Sometimes, people don’t have family members. Other times, they have family members who don’t need assets from them in the future or who they don’t feel deserve an inheritance.
Passing on your estate to the parties you select is up to you. If you don’t want to pass it on to your children or grandchildren, friends or other family members, then you may want to look into charitable giving options instead.
Dying without a will or beneficiary designations
If you die without a will or haven’t selected beneficiaries for your assets, you can expect the state to pass those on based on state law. For example, if you die with a spouse, your spouse will likely obtain the assets in your estate. If you die and have no family or heirs, then the state will benefit from your passing and obtain your assets.
Failing to assign beneficiaries won’t help you prevent conflicts or avoid giving assets to those who you don’t want to give an inheritance.
Look into donating your assets to a charity
If you don’t want to leave behind your assets to your family, you have the option of donating your assets to charity instead. There are multiple ways to do this, but one of the options is for you to use a charitable remainder trust.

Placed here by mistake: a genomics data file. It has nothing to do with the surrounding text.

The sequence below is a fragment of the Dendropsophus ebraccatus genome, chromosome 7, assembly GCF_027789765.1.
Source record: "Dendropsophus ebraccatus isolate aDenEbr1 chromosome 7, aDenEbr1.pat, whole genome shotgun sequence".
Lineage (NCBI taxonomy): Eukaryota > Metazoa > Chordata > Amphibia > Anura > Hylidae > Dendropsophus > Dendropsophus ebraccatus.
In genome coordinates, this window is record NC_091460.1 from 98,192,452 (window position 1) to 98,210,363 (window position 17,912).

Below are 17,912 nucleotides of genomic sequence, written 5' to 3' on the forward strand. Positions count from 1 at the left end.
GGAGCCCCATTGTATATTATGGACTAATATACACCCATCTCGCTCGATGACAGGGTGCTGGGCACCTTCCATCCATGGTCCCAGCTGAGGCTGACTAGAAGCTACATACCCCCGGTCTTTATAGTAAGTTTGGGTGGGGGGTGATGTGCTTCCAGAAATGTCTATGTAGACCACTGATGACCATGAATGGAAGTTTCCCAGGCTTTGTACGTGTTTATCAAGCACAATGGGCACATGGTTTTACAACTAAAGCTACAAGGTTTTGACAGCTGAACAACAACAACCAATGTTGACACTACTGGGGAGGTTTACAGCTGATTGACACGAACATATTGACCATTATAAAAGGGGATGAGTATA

A charitable remainder trust may be a good option because it is irrevocable and allows you to obtain an income from the trust until you pass away. At the end of the charitable remainder trust’s term, which may be when you pass away, the assets held within the trust are passed on to the charity.
This kind of trust can be helpful during your lifetime, because you can receive an income tax deduction with this kind of trust arrangement. When you pass away, the trustee is responsible for calculating the payout and paying taxes.
When you don’t have beneficiaries or heirs, or when you want to avoid a conflict with them, you may want to consider this option. Donating to a charity is a kind way to help a charity do its good work in the future.